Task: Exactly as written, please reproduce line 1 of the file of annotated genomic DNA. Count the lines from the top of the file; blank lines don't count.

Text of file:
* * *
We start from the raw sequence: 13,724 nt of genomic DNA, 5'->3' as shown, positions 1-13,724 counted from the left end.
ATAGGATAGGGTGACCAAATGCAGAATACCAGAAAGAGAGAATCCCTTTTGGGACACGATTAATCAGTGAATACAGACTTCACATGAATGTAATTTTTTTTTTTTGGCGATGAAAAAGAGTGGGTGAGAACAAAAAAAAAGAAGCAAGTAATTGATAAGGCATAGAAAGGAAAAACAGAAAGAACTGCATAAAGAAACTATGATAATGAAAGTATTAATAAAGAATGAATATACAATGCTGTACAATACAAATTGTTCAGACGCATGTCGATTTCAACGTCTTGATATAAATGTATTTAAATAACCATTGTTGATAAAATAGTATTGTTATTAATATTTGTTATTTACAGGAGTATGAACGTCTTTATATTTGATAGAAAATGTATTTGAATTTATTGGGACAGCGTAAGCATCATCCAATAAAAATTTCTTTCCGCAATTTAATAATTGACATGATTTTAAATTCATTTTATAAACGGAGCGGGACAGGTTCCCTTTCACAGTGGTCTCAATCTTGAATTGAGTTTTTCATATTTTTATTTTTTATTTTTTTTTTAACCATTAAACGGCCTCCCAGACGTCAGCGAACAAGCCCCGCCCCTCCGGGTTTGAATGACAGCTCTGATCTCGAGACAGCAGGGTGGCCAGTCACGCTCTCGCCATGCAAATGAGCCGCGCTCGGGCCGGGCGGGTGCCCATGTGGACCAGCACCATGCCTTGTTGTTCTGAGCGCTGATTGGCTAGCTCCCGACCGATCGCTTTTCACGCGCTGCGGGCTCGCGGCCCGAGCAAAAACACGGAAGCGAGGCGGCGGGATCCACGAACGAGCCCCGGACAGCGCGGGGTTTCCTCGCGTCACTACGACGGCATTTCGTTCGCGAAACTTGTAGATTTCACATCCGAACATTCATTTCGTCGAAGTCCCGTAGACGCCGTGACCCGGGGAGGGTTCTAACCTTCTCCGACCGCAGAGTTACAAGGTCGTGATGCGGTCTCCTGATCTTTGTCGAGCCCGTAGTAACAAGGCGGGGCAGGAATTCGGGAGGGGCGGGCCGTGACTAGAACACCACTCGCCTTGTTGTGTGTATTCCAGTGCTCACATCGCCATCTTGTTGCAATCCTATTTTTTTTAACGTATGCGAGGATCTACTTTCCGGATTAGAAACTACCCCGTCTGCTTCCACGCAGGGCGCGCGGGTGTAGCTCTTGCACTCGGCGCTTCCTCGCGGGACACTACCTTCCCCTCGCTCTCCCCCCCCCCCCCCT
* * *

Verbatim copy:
We start from the raw sequence: 13,724 nt of genomic DNA, 5'->3' as shown, positions 1-13,724 counted from the left end.